Private Richard Marsh
81207 1/8th Durham Light Infantry
Died as a P.O.W. 22nd July 1918 at Limburg, aged 19
Lived at 103 Gordon Street
Commemorated on the Ploegsteert Memorial, Belgium
Burnley Express 18th
January 1919 - 28th February 1920
was born in Burnley the son of Allen and Annie Marsh of 103 Gordon Street.,
Burnley. He served as Private 81207 in the 1st/8th Battalion of the Durham
Light Infantry. He was killed in action aged 18 on Tuesday 23rd July 1918.
He is commemorated on the Ploegsteert Memorial, Hainault, Belgium.
The Burnley Express reported :-
“Youngest of Thirteen. No News Of Burnley Lad Since April.
Mr and Mrs Marsh of 103 Gordon Street, Burnley are much concerned, now
that prisoners are returning home, regarding the fate of their boy, Pte.
Richard Marsh, 170340 of the Durham Light Infantry. He is the youngest
of thirteen children, and one of three sons who have been in the army.
Of these Dan, 1st East Lancashire Regt., was killed on 1st July 1916;
George, a corporal in the R.F.A., has been recommended for the Military
Medal: whilst Richard has been missing since April 11, 1918, and nothing
has been heard of him except a Red Cross Society Report that he was wounded
and a prisoner. But in the absence of any personal news the parents have
become very anxious.
Pte. Richard Marsh, who is only 19 years of age, joined up in October,
1917, and went out to France on April 1st 1918, so that he had only been
abroad ten days before he was wounded and captured. He was assistant in
the engine room at Ferndale Mill, and was connected with the Stoneyholme
The Burnley Express of February 28th 1920 reported that:-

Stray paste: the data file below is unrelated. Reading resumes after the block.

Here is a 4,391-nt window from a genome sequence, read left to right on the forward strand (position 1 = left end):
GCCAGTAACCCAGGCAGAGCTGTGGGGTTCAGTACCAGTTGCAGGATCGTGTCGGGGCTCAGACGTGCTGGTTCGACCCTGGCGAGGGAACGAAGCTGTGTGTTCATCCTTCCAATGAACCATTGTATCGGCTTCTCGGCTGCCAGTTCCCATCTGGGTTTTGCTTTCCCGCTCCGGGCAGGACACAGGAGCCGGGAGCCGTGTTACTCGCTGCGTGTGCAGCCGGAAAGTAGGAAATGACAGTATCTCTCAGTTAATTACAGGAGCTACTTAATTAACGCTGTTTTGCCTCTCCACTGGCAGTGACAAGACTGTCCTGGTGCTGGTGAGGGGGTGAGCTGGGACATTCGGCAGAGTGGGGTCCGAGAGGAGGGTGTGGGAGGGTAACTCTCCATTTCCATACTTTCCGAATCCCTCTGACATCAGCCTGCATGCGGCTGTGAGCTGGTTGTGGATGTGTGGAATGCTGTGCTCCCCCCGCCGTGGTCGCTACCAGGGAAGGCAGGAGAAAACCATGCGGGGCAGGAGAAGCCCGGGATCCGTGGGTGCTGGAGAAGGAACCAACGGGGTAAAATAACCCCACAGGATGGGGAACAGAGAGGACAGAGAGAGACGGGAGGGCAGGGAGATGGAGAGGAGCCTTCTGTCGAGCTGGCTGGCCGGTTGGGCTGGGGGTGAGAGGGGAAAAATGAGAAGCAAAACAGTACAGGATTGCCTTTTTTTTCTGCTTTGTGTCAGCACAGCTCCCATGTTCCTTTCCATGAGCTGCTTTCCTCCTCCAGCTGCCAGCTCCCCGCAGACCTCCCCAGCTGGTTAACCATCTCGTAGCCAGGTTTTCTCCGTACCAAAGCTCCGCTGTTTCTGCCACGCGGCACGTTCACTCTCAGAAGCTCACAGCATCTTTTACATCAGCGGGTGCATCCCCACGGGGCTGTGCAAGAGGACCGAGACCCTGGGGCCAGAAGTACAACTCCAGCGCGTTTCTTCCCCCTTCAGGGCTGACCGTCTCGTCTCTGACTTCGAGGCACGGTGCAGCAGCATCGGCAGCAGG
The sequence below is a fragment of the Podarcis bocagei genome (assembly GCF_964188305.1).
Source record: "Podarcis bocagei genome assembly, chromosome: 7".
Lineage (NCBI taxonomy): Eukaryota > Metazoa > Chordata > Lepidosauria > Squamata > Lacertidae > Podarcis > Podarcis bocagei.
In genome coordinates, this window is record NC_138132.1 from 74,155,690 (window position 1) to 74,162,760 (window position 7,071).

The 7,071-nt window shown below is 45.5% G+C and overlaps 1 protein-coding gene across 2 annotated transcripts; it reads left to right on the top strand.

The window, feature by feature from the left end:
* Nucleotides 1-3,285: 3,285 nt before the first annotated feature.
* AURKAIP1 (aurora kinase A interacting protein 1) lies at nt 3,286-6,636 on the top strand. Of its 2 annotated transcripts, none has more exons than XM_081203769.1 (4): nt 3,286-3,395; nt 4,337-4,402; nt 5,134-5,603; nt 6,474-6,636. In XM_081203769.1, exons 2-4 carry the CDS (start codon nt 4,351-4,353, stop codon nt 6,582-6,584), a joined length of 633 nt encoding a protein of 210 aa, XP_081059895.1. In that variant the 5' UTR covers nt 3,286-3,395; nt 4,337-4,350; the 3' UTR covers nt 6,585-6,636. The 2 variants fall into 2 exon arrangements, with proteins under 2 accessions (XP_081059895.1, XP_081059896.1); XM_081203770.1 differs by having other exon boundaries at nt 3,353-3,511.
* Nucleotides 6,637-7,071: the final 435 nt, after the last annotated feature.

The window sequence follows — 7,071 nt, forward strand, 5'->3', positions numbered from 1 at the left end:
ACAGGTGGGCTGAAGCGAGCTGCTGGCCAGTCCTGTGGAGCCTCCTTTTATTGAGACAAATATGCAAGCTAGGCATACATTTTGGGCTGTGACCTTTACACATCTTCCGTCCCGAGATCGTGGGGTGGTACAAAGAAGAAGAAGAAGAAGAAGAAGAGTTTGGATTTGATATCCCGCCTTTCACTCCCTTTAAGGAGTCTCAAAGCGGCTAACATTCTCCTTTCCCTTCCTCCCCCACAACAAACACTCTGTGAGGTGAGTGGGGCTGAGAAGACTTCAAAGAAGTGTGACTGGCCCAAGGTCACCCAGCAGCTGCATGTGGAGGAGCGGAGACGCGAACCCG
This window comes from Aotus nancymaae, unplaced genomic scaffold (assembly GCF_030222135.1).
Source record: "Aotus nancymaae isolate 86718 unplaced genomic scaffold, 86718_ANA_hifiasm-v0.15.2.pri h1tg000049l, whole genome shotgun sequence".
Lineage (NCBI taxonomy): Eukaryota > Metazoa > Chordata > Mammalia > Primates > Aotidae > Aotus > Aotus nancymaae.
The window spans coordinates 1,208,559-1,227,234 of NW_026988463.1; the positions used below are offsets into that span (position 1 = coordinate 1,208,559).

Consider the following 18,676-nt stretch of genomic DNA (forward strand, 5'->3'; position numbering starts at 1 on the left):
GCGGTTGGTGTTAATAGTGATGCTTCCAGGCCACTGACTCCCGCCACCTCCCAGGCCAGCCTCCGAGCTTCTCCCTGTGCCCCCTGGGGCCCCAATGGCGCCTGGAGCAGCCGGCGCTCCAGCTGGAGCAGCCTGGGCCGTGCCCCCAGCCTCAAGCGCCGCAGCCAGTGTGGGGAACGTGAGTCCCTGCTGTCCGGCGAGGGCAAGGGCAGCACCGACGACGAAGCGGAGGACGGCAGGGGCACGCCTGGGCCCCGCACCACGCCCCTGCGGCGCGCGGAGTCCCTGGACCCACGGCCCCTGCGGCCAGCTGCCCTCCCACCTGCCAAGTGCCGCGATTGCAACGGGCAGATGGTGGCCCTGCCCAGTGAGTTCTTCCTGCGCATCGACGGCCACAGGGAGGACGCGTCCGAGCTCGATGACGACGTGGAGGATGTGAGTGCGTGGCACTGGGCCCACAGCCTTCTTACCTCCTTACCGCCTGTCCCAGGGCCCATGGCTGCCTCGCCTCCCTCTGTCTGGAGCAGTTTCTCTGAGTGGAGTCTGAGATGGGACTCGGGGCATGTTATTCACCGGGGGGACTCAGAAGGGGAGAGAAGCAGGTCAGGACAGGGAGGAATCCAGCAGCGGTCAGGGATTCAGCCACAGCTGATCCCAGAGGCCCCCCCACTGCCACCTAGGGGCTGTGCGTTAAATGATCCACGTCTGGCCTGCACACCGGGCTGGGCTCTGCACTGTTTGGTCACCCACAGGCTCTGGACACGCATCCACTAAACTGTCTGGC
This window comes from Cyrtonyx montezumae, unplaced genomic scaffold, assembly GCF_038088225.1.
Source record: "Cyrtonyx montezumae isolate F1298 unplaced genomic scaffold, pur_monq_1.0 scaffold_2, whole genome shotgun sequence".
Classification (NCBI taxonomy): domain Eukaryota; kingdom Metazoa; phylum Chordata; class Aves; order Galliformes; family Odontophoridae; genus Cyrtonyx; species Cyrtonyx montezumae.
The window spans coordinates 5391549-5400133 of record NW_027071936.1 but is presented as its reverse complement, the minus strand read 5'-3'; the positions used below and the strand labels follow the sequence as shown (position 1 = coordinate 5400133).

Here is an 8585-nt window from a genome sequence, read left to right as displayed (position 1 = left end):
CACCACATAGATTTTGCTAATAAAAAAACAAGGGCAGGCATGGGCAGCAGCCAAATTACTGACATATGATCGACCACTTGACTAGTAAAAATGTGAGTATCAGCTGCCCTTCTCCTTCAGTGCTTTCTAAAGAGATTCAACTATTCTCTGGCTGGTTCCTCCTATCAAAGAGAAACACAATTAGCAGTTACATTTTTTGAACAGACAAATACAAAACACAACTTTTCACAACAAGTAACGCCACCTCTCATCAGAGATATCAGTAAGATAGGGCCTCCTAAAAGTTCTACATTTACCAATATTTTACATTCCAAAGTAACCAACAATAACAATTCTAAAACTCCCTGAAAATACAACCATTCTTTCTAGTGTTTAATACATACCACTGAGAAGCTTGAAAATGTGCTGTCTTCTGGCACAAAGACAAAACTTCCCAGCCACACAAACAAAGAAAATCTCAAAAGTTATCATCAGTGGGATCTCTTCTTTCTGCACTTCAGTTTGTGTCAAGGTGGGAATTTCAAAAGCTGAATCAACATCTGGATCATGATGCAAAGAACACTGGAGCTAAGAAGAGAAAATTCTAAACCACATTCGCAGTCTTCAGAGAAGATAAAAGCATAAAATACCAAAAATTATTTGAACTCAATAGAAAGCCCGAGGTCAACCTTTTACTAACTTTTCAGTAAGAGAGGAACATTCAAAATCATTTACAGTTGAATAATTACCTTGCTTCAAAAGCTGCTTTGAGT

“Youngest of Thirteen. Burnley Lad’s Death Presumed.
Reported as missing on 23rd April, 1918 the Army Council now presume the
death to have occurred between that date and 22nd July whilst a prisoner
of Pte. Richard Marsh, 18th Durham Light Infantry. His parents who now
live at 103 Gordon Street, Burnley having received a notification to that
effect from No. 1 Infantry Record Office at York.
Private Marsh was the youngest of 13 children and one of three sons who
have been in the army. Of these Dan, 1st East Lancashire Regiment was
killed 1 July 1916. George a corporal in the R.F.A. was recommended for
the Military Medal, whilst of Richard nothing was heard after April 1918
except a Red Cross Society report that he was wounded and a prisoner.
Pte. Richard Marsh was only 19 years of age, joined up in October 1917,
and went out to France on April 1st 1918 so that he had only been abroad
10 days before being wounded and captures. He was assistant in the engine
room at Ferndale mill and was connected with Stoneyholme Wesleyan School.
November 2001- Richard Marsh - a white cross in memory placed for Remembrance
Sunday outside the Thompson Centre.